Unfortunately…sometimes no matter how much planning and budgeting goes into your trip, you can end up with a not so pleasant “surprise” expense. Here are some fees you should factor into the budget—including some you may be able to avoid all together.
- First, Baggage fees. There is a lot of variation when it comes to which airline charges whaht. You just need to find out what the weight & size limits are at the time of booking and factor that into your budget. These days charges can be for checked bags, excess luggage, and even carry-on bags. If you forget to check this before you book, don’t worry — you can always visit the airline’s website which will have a list of all baggage fees and allowances.
- The next fee you may forget to factor into your trip is a Visa fee. Some countries require Canadians to obtain a visa before they can enter. Prices vary, anywhere between 25 to 300 dollars. If you aren’t sure whether or not you need a visa for the country you are visiting, consult your travel agent or visit travel.gc.ca and search for the country you’re visiting.
- Another unexpected expense can be departure taxes. Many countries charge one and if you look at the breakdown of some airline tickets this tax is often factored into the total price. Sometimes, however, this is not the case and you will be asked to pay the departure tax at the airport before returning to Canada. It’s usually anywhere from 25 to 40 dollars.
- There are definitely some great deals to be had when cruising…and they can seem especially tempting when your meals are included in the price. But here’s the tricky part… even if you have prepaid for your trip, you will still get a bill before you reach the final port detailing the incidental charges you racked up. Cruise lines automatically bill cruisers between $12 and $18 in gratuities for each day of the cruise. One way around a surprise bill is to simply pay your gratuities in advance. Ask your travel agent about this option before you book.
- I get asked about this next one a lot… resort fees. This added expense really annoys travelers because it’s usually charged for use of amenities you probably already thought were included like pool towels, in-room coffee and use of the gym. Vegas and Hawaii are the biggest culprits when it comes to charging resort fees. These charges are non-negotiable, even if you aren’t planning on using the amenities that they include. So be sure to read the fine print and include them in your budget.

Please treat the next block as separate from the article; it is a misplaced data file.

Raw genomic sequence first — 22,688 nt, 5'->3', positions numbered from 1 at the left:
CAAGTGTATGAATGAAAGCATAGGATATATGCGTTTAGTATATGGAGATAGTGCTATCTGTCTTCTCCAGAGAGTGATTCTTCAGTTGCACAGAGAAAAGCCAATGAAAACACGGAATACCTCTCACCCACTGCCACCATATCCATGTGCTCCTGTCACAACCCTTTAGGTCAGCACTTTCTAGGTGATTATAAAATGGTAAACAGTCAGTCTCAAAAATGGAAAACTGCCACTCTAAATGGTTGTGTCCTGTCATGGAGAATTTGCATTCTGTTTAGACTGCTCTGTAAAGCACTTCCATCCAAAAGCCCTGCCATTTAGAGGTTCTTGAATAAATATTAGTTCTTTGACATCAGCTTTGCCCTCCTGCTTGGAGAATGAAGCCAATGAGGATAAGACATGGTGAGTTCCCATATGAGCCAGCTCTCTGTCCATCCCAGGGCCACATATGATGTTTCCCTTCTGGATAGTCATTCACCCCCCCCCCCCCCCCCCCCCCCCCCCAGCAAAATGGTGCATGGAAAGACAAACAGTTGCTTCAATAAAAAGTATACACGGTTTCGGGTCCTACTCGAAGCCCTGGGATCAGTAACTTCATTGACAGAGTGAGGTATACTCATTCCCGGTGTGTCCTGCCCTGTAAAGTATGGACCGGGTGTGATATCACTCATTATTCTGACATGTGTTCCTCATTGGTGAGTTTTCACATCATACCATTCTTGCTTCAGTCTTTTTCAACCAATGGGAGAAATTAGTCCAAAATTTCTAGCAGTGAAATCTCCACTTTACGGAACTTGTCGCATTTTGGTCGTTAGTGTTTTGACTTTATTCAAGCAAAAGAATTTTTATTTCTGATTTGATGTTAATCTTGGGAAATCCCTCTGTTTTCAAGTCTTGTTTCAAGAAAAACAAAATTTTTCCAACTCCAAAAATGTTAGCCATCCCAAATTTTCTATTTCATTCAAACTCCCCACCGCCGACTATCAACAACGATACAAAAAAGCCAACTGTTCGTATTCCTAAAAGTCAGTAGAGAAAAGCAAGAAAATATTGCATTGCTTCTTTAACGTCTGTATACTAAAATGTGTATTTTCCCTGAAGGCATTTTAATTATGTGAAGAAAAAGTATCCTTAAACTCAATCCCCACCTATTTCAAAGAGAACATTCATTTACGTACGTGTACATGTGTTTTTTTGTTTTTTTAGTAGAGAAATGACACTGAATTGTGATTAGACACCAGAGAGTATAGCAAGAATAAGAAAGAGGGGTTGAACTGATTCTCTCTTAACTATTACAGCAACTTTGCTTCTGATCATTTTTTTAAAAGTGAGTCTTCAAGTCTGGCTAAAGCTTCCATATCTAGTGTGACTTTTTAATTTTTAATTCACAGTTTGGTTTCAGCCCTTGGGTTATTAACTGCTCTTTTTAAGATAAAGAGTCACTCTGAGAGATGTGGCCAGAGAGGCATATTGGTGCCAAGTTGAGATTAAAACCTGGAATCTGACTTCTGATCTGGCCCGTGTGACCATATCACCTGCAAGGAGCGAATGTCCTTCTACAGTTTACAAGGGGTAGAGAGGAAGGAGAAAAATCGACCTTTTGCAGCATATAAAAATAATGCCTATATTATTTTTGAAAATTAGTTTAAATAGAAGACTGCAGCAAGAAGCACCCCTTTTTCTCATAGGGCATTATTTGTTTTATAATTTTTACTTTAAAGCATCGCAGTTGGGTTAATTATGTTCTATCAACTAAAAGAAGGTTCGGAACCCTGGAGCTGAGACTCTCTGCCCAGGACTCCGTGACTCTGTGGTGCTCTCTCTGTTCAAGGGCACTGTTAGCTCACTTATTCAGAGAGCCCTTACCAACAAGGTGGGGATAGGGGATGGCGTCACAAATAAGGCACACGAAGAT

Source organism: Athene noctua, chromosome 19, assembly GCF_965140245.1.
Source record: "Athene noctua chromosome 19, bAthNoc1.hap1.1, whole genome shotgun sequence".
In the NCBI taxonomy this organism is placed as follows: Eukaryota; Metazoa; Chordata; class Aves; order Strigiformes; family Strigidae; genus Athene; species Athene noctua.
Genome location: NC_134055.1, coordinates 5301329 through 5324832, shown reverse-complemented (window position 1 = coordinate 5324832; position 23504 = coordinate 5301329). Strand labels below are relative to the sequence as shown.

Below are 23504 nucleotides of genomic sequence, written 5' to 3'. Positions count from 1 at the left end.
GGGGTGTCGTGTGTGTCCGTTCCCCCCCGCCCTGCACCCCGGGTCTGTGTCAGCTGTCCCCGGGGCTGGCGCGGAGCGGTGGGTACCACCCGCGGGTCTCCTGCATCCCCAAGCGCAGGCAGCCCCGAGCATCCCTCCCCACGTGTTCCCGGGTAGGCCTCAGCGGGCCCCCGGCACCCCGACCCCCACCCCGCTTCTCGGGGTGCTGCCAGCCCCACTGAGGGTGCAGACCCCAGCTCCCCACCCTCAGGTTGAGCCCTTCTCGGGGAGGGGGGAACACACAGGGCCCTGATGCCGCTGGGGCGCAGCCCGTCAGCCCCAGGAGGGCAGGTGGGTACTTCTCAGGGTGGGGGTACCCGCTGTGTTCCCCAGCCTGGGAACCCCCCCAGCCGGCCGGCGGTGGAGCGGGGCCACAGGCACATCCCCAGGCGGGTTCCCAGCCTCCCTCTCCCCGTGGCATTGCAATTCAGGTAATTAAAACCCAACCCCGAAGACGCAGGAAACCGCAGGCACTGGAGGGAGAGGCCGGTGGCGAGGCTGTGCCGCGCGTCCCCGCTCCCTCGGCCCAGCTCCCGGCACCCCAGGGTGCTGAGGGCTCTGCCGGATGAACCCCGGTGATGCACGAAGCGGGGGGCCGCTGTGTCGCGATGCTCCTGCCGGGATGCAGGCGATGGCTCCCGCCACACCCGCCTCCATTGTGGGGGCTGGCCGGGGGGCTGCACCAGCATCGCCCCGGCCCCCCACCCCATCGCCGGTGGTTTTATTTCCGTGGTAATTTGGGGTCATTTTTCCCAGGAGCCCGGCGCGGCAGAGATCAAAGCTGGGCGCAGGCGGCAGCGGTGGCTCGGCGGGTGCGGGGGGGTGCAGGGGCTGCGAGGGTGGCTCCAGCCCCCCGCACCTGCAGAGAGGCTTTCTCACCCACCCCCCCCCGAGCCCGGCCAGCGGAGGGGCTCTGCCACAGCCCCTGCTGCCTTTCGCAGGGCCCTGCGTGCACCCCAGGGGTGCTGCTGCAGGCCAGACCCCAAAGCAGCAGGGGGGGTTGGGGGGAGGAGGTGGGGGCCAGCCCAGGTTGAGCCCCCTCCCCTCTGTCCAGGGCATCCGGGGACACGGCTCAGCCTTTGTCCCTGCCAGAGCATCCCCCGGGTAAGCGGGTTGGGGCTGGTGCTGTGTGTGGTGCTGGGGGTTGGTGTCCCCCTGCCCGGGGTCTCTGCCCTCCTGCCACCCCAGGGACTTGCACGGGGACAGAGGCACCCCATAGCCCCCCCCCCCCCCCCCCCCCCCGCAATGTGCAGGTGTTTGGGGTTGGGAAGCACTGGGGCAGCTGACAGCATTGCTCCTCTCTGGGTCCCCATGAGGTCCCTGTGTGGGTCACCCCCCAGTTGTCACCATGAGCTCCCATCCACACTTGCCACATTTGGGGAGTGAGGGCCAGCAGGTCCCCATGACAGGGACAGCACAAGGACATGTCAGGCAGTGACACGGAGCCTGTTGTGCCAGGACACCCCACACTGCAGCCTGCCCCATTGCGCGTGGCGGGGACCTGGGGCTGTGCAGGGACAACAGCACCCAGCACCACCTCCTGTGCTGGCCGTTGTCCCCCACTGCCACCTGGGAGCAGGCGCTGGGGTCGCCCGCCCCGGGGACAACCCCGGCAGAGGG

So there you have it, some fees you may have not included in that trip budget. And as I always recommend…buy travel insurance! That way a nasty medical bill won’t be included in these unexpected expenses.
The last thing I want to do is be the fun police, but there are certain rules – some official and some unspoken – that should be followed at the beach. To ensure maximum enjoyment for you and your fellow beach goers, be a good citizen with these things you should and shouldn’t do while soaking up the sun.
This first one is already prohibited here in Vancouver, but while away don’t smoke on the beaches. Not only can warm summer breezes blow secondhand smoke into the faces—and lungs—of your fellow beachgoers, but cigarette butts are harmful to the environment.
Don’t shake out your towel or blanket around others. What you are shaking off will likely fly into someone else’s face or onto their blanket.
Don’t feed the birds. Not only is trying to eat your beach snacks around relentless seagulls annoying, it’s not good for their health. Handouts of bread, fast food, and so forth can make them sick and lead to overcrowding in places that humans frequent, like beaches.
And this brings me to my next point, which really should be a given but don’t leave trash behind. Not all beaches come equipped with trash cans, so pack a plastic bag in your tote to dispose of trash and take it with you.
Now I’m sure you have a really amazing beach playlist, but unfortunately, you are not the beach’s DJ. So, put your speakers away and pull out your headphones. That way, everyone can enjoy their own tunes, beach reads, or just the gentle sound of crashing waves.
Don’t ignore local customs. As always when traveling, be respectful and observe local customs, including manners of dress and public behavior. Teeny bikinis and public displays of affection may be OK at home, but in some countries, it’s frowned upon.
Finally, don’t ignore warnings. Those signs warning of riptides, strong currents, and jellyfish are there for a reason…to keep you and your fellow beachgoers safe.